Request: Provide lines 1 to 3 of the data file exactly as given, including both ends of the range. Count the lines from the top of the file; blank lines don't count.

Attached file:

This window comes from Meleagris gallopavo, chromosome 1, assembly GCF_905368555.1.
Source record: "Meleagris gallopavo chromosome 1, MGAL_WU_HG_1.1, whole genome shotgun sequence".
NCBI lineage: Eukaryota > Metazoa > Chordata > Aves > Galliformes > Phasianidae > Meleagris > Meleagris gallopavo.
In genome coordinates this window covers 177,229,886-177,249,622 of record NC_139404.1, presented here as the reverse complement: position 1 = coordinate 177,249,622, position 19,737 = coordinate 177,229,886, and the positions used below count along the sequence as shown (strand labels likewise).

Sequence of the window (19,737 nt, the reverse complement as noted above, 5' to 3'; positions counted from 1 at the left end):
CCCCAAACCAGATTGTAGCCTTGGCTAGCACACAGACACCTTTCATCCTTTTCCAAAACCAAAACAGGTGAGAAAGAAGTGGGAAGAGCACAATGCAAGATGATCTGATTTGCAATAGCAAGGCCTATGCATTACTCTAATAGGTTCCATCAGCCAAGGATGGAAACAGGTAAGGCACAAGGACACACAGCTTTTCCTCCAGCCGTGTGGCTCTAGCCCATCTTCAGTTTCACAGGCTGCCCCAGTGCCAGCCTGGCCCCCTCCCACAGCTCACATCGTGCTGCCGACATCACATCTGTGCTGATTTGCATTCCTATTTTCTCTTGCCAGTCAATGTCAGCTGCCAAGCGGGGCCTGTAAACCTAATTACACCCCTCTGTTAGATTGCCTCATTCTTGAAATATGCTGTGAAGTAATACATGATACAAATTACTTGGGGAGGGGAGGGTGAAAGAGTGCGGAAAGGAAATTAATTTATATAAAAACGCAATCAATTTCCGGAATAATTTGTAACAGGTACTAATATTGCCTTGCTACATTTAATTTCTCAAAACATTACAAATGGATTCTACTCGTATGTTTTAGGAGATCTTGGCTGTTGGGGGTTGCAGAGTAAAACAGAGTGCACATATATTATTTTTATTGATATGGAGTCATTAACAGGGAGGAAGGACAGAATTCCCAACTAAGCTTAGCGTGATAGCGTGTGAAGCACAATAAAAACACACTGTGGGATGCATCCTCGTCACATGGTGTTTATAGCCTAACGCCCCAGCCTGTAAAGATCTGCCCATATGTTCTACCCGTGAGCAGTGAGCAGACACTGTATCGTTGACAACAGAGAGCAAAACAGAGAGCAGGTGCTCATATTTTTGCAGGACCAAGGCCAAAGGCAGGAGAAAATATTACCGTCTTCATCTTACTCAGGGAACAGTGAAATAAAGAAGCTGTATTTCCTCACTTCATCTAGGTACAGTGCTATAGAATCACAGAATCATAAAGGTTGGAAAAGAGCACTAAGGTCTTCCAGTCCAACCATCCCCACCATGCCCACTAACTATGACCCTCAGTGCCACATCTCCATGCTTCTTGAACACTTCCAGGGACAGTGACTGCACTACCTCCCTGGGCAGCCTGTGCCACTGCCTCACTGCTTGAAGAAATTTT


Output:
This window comes from Meleagris gallopavo, chromosome 1, assembly GCF_905368555.1.
Source record: "Meleagris gallopavo chromosome 1, MGAL_WU_HG_1.1, whole genome shotgun sequence".
NCBI lineage: Eukaryota > Metazoa > Chordata > Aves > Galliformes > Phasianidae > Meleagris > Meleagris gallopavo.